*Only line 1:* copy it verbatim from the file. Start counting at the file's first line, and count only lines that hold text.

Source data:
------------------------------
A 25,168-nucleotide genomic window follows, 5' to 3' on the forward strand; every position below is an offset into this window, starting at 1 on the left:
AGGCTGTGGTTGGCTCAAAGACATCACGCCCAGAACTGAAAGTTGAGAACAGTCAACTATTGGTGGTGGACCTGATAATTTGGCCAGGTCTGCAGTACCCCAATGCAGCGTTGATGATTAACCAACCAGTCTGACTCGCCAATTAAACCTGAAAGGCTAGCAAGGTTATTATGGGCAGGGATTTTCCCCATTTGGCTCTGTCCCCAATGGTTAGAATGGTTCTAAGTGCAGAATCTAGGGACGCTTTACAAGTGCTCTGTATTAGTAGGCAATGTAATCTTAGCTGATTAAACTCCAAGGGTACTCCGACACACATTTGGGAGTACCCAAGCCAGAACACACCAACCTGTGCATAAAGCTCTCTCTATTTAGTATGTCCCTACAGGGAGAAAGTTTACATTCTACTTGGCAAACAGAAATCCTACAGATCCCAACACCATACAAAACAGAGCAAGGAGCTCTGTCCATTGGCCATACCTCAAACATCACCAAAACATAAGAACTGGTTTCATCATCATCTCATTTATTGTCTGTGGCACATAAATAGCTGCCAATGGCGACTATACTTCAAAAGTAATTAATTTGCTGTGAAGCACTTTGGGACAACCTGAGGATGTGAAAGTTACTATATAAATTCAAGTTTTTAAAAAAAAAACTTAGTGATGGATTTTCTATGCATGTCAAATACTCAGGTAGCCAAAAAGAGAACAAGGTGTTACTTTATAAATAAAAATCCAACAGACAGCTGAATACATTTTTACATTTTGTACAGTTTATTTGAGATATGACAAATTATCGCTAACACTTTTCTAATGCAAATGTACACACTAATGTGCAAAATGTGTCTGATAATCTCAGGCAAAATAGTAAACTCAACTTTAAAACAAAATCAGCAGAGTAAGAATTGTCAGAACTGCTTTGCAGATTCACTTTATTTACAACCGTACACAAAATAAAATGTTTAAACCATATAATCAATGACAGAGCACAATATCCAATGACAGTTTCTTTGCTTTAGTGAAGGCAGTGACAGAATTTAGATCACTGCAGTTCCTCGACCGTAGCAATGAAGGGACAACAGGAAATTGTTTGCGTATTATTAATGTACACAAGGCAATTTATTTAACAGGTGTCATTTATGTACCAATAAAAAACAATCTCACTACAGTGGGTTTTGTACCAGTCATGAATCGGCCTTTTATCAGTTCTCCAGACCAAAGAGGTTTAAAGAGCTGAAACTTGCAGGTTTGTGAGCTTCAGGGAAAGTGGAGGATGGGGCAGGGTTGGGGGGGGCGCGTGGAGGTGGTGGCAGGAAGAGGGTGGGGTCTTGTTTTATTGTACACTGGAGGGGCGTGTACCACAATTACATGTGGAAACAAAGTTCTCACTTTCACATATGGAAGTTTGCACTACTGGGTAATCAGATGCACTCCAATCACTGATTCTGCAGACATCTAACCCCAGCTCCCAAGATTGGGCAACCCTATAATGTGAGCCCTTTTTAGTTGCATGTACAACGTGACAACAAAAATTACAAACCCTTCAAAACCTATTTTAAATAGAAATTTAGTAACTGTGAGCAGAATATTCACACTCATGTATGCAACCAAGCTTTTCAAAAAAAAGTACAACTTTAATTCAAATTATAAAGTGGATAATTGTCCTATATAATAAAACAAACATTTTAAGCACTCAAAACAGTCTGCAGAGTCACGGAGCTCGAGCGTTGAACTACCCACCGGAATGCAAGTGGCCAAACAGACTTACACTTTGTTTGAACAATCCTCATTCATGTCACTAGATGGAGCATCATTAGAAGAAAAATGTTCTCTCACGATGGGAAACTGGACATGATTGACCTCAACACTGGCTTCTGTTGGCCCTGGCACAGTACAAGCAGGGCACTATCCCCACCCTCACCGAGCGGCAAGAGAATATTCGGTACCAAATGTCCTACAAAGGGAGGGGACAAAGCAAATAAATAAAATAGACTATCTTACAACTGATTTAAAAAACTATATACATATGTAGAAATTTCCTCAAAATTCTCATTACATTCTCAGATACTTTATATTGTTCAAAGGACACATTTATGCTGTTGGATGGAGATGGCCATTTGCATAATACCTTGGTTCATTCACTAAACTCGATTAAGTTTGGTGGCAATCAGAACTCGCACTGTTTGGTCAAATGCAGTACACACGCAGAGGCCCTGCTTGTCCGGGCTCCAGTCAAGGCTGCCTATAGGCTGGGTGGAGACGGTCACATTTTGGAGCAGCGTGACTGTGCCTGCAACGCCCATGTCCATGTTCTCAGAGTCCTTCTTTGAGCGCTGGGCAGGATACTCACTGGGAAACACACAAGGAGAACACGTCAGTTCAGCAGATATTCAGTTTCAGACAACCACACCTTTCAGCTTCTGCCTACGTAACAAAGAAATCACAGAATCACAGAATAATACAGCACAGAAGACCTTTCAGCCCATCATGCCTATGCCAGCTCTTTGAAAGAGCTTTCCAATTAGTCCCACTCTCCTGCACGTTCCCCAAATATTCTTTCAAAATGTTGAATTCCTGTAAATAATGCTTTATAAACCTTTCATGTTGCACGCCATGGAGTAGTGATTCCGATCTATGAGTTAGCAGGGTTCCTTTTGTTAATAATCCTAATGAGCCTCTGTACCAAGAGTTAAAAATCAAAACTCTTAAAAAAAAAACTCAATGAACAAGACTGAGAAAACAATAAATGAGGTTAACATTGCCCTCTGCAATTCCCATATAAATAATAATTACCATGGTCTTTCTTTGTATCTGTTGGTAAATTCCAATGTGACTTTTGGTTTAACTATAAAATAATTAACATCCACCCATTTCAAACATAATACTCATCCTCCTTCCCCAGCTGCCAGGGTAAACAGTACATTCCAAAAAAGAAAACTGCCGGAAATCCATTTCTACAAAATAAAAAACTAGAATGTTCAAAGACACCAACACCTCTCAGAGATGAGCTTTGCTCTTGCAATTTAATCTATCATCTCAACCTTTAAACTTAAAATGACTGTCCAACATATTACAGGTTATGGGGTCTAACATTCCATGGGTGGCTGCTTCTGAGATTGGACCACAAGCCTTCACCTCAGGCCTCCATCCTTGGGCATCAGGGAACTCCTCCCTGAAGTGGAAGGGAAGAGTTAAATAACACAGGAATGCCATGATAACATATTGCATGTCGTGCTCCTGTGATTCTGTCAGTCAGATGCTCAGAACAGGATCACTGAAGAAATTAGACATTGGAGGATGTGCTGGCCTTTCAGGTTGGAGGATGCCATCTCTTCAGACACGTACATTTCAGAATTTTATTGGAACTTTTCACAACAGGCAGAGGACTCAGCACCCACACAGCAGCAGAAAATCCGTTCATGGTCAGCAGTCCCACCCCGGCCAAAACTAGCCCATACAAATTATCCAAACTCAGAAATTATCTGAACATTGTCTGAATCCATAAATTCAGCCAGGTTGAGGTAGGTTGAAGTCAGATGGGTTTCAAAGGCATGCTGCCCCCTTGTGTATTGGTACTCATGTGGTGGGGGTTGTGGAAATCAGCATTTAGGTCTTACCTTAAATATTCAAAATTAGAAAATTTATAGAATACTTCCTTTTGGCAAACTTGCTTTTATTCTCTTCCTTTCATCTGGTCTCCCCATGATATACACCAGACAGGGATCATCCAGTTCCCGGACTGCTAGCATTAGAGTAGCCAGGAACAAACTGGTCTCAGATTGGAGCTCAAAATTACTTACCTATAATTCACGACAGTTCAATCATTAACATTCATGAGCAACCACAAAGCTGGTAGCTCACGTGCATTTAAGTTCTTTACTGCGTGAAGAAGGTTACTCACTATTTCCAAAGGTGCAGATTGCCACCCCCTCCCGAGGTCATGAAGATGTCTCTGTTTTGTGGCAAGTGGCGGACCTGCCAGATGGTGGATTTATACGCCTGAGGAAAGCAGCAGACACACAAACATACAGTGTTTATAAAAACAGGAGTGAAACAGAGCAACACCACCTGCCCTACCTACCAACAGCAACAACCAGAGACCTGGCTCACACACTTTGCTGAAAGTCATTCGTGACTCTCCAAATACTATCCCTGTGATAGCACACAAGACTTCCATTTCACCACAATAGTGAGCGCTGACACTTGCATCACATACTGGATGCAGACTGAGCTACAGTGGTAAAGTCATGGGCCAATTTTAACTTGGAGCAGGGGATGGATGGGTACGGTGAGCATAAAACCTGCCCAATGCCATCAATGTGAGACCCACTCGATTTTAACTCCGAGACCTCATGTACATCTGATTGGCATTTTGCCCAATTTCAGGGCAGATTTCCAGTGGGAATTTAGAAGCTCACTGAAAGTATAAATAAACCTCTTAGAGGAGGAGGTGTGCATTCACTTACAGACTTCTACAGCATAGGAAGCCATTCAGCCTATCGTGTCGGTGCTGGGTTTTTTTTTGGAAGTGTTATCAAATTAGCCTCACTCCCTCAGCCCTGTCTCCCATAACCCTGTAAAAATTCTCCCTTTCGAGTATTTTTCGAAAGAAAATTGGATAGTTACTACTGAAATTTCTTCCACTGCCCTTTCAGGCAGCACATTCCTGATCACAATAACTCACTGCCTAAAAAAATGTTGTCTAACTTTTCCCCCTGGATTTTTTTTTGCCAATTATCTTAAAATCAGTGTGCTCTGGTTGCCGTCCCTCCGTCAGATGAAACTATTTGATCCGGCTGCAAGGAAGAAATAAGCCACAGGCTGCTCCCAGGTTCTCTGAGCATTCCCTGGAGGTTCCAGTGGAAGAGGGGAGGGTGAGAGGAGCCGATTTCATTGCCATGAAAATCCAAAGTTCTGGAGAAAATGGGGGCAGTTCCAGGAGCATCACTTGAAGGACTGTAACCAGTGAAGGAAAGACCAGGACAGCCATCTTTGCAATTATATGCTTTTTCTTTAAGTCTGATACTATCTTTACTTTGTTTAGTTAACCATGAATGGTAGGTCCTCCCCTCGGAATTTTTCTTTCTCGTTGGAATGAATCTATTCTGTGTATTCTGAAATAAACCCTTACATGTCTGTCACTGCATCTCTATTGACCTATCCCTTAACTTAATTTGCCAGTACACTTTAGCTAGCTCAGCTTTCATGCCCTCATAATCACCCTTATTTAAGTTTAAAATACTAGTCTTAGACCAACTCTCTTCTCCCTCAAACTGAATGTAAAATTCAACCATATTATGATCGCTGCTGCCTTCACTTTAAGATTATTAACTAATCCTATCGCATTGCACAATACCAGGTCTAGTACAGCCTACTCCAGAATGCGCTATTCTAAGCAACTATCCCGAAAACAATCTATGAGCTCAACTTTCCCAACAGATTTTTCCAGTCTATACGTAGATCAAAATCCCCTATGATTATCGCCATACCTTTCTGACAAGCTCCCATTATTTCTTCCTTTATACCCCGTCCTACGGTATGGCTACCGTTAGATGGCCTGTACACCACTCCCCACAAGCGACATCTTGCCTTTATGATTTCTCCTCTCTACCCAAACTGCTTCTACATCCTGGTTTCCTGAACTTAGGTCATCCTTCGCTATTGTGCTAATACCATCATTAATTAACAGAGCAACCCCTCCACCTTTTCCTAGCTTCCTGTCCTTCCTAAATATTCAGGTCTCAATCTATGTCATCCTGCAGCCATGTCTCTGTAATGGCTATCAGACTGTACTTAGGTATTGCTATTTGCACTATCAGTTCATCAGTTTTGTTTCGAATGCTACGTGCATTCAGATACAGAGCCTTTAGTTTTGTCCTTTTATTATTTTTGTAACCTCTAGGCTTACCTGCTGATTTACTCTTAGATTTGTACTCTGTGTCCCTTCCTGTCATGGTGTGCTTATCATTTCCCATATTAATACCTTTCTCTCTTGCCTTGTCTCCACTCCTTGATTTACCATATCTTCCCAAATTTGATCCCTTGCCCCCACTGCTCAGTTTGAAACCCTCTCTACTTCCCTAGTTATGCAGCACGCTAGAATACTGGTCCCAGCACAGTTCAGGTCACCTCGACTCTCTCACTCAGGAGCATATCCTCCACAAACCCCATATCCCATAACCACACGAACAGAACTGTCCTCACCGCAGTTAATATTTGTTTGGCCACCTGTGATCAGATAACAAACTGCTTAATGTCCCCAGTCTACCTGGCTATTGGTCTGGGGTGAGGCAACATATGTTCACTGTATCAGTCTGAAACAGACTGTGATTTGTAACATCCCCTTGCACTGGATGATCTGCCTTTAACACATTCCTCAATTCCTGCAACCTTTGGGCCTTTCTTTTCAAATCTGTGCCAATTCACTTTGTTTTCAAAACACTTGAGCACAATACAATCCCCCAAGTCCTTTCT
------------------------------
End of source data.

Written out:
A 25,168-nucleotide genomic window follows, 5' to 3' on the forward strand; every position below is an offset into this window, starting at 1 on the left: